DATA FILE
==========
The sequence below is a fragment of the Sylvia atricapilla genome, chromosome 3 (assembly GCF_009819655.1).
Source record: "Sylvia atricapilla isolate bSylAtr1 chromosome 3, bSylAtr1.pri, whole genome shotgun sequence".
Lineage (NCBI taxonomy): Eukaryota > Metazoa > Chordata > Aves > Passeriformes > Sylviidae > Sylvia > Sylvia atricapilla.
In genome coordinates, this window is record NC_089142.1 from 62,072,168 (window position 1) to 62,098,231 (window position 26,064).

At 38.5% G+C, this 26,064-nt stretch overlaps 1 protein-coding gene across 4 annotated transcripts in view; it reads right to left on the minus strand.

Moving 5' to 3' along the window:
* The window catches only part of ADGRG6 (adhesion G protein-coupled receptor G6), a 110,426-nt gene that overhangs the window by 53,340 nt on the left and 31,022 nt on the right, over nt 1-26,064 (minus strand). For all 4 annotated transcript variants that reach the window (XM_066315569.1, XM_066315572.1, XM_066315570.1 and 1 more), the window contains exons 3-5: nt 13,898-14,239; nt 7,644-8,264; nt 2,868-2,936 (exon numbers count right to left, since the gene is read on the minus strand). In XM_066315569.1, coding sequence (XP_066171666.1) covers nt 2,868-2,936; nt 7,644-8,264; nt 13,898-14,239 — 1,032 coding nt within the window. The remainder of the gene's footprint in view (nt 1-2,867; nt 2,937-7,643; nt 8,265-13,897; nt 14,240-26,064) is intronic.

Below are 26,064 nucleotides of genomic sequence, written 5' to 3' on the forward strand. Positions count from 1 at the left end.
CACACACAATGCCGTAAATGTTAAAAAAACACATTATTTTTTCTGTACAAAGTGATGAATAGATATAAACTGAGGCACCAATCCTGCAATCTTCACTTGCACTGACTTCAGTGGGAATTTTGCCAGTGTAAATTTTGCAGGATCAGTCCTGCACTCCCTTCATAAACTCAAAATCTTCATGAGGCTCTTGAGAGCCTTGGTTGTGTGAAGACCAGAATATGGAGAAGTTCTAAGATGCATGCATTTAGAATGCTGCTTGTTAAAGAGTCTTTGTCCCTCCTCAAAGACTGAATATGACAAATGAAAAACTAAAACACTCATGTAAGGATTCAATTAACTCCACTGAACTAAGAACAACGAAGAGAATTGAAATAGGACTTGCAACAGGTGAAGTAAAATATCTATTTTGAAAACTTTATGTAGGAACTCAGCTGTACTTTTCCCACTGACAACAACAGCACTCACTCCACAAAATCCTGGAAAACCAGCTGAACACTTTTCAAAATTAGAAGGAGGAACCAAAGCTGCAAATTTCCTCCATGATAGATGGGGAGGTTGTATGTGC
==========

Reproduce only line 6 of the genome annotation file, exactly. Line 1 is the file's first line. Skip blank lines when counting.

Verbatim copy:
Moving 5' to 3' along the window: